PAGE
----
return ( MCE::Child->pid => $count );
	}

	MCE::Child->create('consumer') for 1 ..	$num_consumers;

	## producer

	for my $num (1 .. 40000) {
	   # Await worker notification before inserting	(blocking).
	   my $consumer_pid = $queue->recv2;
	   $queue->enqueue($num, $num *	2);
	}

	$queue->end;

	my %results;
	my $total = 0;

	for my $child (	MCE::Child->list ) {
	   my ($id, $count) = $child->join;
	   $results{$id} = $count;
	   $total += $count;
	}

	print $results{$_}, "\n" for keys %results;
	print "$total total\n\n";

   Example 4 - Many producers
       Running with 2 or more producers	requires setting the "mp" option.
       Internally, this	enables	locking	support	for the	left end of the
       channel.	The "mp" option	applies	to "Mutex" and "Threads" channel
       implementations only.

       Here, using the MCE facility for	gathering the final count.

	use strict;
	use warnings;

	use MCE::Flow;
	use MCE::Channel;

	my $queue = MCE::Channel->new( impl => 'Mutex',	mp => 1	);
	my $num_consumers = 10;

	sub consumer {
	   # receive items
	   my $count = 0;
	   while ( my (	$item1,	$item2 ) = $queue->dequeue(2) )	{
	      $count +=	2;
	   }
	   # send result
	   MCE->gather(	MCE->wid => $count );
	}

	sub producer {
	   $queue->enqueue($_, $_ * 2) for 1 ..	20000;
	}

	## run 2 producers and many consumers

	MCE::Flow->init(
	   max_workers => [ 2, $num_consumers ],
	   task_name   => [ 'producer',	'consumer' ],
	   task_end    => sub {
	      my ($mce,	$task_id, $task_name) =	@_;
	      if ( $task_name eq 'producer' ) {
		 $queue->end;
	      }
	   }
	);

	# consumers call gather	above (i.e. send a key-value pair),
	# have MCE append to a hash

	my %results = mce_flow \&producer, \&consumer;

	MCE::Flow->finish;

	my $total = 0;

	for ( keys %results ) {
	   $total += $results{$_};
	   print $results{$_}, "\n";
	}

	print "$total total\n\n";

   Example 5 - Many channels
       This demonstration configures a channel per consumer. Plus, a common
       channel for consumers to	request	the next input item. The "Simple"
       implementation is specified for the individual channels whereas locking
       may be necessary	for the	$ready channel.	However, consumers do not
       incur reading and what is written is very small (i.e. atomic write is
       guaranteed by the OS). Thus, am safely choosing the "Simple"
       implementation versus "Mutex".

	use strict;
	use warnings;

	use MCE::Flow;
	use MCE::Channel;

	my $prog_name  = $0; $prog_name	=~ s{^.*[\\/]}{}g;
	my $input_size = shift || 3000;

	unless ($input_size =~ /\A\d+\z/) {
	   print {*STDERR} "usage: $prog_name [	size ]\n";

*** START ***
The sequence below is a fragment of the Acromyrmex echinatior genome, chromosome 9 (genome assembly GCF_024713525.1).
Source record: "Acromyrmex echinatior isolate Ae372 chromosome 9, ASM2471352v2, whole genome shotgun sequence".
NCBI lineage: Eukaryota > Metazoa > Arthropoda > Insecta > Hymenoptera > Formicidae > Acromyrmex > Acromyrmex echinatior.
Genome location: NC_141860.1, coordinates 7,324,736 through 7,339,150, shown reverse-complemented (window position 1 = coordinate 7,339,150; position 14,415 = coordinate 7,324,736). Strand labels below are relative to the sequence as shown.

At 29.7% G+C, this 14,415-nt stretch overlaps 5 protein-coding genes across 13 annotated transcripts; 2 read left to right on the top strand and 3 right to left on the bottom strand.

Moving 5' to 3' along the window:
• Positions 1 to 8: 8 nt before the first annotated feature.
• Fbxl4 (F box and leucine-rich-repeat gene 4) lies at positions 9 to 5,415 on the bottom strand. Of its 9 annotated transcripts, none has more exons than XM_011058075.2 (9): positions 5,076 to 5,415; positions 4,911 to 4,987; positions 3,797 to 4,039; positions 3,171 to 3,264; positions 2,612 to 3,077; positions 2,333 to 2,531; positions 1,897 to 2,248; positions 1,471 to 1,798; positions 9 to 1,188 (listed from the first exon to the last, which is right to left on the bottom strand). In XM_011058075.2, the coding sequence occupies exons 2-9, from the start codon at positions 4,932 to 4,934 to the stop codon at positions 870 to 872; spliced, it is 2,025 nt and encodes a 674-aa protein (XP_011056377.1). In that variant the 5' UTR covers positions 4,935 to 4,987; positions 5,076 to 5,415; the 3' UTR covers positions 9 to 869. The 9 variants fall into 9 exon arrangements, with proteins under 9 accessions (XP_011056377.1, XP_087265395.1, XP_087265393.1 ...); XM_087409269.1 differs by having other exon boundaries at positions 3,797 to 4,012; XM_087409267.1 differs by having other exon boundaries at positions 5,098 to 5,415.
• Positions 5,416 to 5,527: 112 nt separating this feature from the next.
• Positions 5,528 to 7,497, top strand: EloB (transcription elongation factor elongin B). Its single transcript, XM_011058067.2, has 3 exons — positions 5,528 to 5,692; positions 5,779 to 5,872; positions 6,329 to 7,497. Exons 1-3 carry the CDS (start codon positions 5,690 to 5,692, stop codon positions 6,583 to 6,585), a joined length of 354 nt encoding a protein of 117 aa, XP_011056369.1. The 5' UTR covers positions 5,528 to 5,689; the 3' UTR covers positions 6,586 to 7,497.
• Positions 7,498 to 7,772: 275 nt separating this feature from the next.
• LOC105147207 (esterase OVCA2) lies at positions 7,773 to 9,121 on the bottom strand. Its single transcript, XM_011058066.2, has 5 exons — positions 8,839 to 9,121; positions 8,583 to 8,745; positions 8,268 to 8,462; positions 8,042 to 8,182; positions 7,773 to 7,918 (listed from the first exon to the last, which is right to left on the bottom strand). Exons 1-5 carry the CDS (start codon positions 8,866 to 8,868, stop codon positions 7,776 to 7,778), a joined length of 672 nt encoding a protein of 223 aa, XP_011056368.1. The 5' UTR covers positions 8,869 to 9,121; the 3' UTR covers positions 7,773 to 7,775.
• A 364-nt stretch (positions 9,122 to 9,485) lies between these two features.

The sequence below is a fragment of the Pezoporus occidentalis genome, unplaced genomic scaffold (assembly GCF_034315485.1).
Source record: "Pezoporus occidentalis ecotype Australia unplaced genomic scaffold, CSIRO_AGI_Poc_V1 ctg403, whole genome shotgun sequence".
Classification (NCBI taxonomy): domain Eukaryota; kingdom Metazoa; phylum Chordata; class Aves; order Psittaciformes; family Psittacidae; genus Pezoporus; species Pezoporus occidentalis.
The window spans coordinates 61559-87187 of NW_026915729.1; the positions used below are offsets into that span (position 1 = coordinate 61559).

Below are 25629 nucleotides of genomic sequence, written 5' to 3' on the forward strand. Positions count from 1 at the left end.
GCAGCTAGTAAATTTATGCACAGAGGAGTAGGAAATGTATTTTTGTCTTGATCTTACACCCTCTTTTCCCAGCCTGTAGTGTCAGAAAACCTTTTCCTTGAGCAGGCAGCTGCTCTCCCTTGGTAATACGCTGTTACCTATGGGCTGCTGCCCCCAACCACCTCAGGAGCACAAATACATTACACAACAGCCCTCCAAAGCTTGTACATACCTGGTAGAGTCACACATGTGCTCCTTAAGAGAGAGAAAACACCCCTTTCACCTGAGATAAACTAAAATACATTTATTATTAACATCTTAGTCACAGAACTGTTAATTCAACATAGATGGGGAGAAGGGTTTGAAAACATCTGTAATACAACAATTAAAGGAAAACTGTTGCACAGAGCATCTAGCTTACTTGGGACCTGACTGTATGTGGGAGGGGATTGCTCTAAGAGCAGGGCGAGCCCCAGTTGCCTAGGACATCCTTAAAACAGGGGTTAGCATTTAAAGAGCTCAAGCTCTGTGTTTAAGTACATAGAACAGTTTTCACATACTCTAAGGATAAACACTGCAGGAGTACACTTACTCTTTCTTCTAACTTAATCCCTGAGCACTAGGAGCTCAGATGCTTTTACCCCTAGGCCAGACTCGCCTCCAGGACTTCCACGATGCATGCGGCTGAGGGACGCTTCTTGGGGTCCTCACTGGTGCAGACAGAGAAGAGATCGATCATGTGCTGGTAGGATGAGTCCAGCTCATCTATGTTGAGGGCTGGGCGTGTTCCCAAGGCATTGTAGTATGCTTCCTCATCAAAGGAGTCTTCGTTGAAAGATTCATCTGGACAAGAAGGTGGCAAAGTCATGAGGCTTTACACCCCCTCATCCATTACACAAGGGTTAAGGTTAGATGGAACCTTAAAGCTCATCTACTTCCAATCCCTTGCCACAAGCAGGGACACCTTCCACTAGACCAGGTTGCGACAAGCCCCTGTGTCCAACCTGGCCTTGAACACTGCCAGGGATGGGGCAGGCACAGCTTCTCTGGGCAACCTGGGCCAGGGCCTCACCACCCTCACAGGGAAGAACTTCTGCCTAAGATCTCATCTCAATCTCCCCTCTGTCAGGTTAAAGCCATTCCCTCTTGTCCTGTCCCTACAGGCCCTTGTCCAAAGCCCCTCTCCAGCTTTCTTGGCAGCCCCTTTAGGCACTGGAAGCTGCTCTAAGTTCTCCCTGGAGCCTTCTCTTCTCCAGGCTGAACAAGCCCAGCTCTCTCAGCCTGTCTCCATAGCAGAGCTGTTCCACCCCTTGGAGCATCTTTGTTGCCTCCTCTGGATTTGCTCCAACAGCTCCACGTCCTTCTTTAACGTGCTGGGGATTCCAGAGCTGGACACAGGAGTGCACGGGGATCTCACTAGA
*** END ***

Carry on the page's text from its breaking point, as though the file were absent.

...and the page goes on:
exit	1;
	}

	my $consumers =	4;

	my @chnls = map	{ MCE::Channel->new( impl => 'Simple' )	} 1 .. $consumers;

	my $ready =	  MCE::Channel->new( impl => 'Simple' );

	sub producer {
	   my $id = 0;

	   # send the next input item upon request
	   for ( 0 .. $input_size - 1 )	{
	      my $chnl_num = $ready->recv2;
	      $chnls[ $chnl_num	]->send( ++$id,	$_ );
	   }

	   # signal no more work
	   $_->send( 0,	undef )	for @chnls;
	}

	sub consumer {
	   my $chnl_num	= MCE->task_wid	- 1;

	   while () {
	      #	notify the producer ready for input
	      $ready->send2( $chnl_num );

	      #	retrieve input data
	      my ( $id,	$item )	= $chnls[ $chnl_num ]->recv;

	      #	leave loop if no more work
	      last unless $id;

	      #	compute	and send the result to the manager process
	      #	ordered	output requires	an id (must be 1st argument)
	      MCE->gather( $id,	[ $item, sqrt($item) ] );
	   }
	}

	# A custom 'ordered' output iterator for MCE's gather facility.
	# It returns a closure block, expecting	an ID for 1st argument.

	sub output_iterator {
	   my %tmp; my $order_id = 1;

	   return sub {
	      my ( $id,	$result	) = @_;
	      $tmp{ $id	} = $result;

	      while () {
		 last unless exists $tmp{ $order_id };
		 $result = delete $tmp{	$order_id };
		 printf	"n: %d sqrt(n):	%f\n", $result->[0], $result->[1];
		 $order_id++;
	      }
	   };
	}

	# Run one producer and many consumers.
	# Output to be sent orderly to STDOUT.

	MCE::Flow->init(
	   gather => output_iterator(),
	   max_workers => [ 1, $consumers ],
	);

	MCE::Flow->run(	\&producer, \&consumer );
	MCE::Flow->finish;

	__END__

	# Output

	n: 0 sqrt(n): 0.000000
	n: 1 sqrt(n): 1.000000
	n: 2 sqrt(n): 1.414214
	n: 3 sqrt(n): 1.732051
	n: 4 sqrt(n): 2.000000
	n: 5 sqrt(n): 2.236068
	n: 6 sqrt(n): 2.449490
	n: 7 sqrt(n): 2.645751
	n: 8 sqrt(n): 2.828427
	n: 9 sqrt(n): 3.000000
	...

SEE ALSO
       o  <https://github.com/marioroy/mce-examples/tree/master/chameneos>

       o  threads::lite

AUTHOR
       Mario E.	Roy, <marioeroyA ATA gmailA DOTA com>

COPYRIGHT AND LICENSE
       Copyright (C) 2019-2020 by Mario	E. Roy

       MCE::Channel is released	under the same license as Perl.

       See <http://dev.perl.org/licenses/> for more information.

perl v5.32.1			  2020-08-18		       MCE::Channel(3)

NAME | VERSION | SYNOPSIS | DESCRIPTION | QUEUE-LIKE BEHAVIOR | TWO-WAY IPC - PRODUCER TO CONSUMER | TWO-WAY IPC - CONSUMER TO PRODUCER | DEMONSTRATIONS | SEE ALSO | AUTHOR | COPYRIGHT AND LICENSE